In 1999 Dan Savage, the famous gay author of the sex column "Savage Love," published a book called The Kid, in which he describes the experience of adopting a son together with his then-boyfriend (now husband). Now, over a decade later, that book is the basis of an off-Broadway musical. That's right, it's a gay adoption musical extravaganza. And it may even be good!
"The Kid" the musical will open next week at the New Group under the direction of Scott Elliott, who is also the theater's artistic director. The music for the show is the work of MIchael Zam. Together, they feel they have come up with a musical that is true both to the original book and to the experiences of the characters. "We also wanted to create a musical that was true to the experiences of Dan Savage and his partner, Terry, capture the essence of who they were, without just imposing our own plot and music on their lives,” Zam told the New York Times. “But it was also thrilling to create a show around a person who is not your standard role-model character, who is insightful about his foibles and admits to them and who has all these powerful emotions that we knew—somehow—could be turned into powerful songs."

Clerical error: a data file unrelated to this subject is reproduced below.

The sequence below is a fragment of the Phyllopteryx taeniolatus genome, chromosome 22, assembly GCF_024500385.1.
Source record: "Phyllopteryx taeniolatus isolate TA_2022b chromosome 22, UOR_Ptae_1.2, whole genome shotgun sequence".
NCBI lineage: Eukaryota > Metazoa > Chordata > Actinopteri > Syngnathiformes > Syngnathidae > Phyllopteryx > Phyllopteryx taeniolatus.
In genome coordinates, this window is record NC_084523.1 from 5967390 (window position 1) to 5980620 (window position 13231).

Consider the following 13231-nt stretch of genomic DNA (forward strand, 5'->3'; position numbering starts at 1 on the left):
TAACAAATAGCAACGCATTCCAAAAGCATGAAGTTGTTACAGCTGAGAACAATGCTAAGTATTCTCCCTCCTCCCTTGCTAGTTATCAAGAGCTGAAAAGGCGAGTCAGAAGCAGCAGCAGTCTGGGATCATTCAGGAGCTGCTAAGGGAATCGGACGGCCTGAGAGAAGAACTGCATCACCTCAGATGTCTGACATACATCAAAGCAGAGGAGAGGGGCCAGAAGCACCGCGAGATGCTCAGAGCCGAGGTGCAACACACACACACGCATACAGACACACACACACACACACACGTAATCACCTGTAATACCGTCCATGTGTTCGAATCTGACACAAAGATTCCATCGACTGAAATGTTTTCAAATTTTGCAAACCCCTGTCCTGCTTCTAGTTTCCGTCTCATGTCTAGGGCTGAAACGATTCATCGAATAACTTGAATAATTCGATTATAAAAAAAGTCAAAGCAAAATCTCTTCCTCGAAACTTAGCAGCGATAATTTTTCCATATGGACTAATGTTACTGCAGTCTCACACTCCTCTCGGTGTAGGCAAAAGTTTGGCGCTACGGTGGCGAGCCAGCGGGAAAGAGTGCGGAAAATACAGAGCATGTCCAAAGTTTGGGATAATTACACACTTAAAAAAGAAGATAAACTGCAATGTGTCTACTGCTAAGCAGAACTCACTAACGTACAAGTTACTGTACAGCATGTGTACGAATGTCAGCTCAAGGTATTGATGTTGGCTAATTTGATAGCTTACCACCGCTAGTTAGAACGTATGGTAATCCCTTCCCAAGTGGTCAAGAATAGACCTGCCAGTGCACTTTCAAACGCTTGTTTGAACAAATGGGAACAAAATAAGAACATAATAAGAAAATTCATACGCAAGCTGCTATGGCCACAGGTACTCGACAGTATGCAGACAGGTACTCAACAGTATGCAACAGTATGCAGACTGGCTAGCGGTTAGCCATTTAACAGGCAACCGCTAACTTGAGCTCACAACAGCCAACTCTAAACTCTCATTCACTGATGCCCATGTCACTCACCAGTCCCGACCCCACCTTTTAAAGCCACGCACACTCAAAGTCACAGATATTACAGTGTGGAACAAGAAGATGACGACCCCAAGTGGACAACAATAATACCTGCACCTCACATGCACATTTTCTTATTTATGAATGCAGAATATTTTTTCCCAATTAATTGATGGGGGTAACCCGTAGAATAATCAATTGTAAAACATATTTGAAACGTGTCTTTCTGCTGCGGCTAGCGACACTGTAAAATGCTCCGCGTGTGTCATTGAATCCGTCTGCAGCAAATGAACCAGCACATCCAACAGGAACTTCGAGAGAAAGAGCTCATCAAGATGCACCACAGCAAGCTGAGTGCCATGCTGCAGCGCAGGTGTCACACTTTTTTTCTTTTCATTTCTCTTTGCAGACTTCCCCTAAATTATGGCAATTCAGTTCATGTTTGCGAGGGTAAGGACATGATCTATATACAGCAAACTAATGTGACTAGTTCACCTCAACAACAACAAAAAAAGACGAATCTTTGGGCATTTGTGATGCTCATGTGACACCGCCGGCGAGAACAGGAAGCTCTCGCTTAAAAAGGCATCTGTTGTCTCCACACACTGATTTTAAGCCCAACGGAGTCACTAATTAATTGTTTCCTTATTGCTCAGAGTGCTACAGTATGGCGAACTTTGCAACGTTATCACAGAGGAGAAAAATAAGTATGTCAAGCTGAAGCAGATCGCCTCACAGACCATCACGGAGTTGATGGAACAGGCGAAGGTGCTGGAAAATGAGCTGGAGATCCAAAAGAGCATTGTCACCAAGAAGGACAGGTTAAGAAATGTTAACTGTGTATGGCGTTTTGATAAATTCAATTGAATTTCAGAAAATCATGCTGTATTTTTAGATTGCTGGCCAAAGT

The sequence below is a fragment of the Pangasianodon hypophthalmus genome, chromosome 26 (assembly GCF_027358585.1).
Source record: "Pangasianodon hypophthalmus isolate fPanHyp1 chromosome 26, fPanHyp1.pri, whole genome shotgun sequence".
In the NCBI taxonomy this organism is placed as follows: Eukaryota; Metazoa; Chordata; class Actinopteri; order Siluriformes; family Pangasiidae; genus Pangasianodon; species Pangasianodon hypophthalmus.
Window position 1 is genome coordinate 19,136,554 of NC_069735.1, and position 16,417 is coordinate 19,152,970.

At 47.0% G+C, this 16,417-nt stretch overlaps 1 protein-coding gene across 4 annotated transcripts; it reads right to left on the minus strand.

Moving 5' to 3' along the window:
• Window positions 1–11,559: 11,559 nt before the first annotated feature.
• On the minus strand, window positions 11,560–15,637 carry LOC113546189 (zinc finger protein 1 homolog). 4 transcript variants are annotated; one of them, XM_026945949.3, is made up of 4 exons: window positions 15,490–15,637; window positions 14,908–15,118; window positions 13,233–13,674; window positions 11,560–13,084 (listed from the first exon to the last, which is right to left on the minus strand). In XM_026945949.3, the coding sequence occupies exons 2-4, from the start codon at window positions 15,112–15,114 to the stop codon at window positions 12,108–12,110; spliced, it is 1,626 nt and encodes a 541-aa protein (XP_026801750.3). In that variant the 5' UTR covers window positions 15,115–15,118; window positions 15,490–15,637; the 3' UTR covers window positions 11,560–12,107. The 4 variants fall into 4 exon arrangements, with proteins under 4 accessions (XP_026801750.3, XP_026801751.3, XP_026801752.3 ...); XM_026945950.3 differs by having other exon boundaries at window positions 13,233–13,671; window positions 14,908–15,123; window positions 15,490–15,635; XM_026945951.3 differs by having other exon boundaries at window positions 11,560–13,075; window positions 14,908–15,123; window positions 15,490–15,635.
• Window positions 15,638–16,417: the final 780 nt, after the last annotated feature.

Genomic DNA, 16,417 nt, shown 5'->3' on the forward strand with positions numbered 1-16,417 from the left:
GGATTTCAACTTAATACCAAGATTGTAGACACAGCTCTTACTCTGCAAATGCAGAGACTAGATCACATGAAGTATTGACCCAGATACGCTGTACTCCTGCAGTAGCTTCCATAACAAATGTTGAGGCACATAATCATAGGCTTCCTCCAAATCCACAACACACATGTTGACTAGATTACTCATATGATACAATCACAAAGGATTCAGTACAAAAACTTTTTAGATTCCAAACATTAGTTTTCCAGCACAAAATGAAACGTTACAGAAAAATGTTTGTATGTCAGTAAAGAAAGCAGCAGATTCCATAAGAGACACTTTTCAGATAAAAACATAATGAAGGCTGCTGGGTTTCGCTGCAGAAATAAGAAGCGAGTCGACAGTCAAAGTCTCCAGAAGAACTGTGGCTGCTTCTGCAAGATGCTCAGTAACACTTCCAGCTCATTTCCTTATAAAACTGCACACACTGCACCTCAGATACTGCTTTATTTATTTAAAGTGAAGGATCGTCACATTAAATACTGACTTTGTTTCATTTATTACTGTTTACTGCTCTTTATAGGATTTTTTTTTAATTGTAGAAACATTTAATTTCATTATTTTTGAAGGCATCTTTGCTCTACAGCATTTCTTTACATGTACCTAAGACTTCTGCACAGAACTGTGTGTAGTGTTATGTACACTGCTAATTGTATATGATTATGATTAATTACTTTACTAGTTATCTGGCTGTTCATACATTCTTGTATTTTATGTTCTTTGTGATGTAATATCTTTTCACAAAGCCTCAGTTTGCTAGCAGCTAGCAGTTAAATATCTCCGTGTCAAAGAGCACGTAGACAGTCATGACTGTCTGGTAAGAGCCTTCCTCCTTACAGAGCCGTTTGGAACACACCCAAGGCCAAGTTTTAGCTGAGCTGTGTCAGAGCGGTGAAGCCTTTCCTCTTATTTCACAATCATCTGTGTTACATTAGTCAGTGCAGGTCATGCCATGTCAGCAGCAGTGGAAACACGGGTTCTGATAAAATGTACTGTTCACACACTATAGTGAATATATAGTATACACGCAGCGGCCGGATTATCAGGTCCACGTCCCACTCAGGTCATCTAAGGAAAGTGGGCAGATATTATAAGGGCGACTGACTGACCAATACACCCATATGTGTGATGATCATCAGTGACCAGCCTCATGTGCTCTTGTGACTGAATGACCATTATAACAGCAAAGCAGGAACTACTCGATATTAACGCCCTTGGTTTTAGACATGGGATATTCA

A big focus of the piece is treating Savage's story as the experience of a family that, "alternative" as it may appear to many Americans, sees itself as ordinary. "One of the great parts of the book was that it was political without being political, that it tells a story of two guys creating a family without having to shove the politics of that experience in America down audience members’ throats," said director Scott Elliott. In that vein, some songs in the show are centered around amusing relationship moments—such as an early fight between Savage and his boyfriend, Terry, over Icelandic singer Bjork. Another song, "I Knew," is sung by Savage's mother (played by Jill Eikenberry), who explains that she always understood that her son was gay.
Savage himself was not involved in the production of the musical, but he has seen it performed, and will attend opening night with Terry and D.J., his son. Describing seeing the show as "a surreal experience," Savage told the New York Times, "I don’t think about the memoir much now, but every day I live with the experience of adopting D.J. It was the most harrowing experience of my life. And being a father has been the happiest. Is that the stuff of a satisfying musical? I don’t really know, but I hope audiences think so."
Going to be in NYC, and want to see the show? Tickets are available on the New Group's site. If you go, let us know what you think!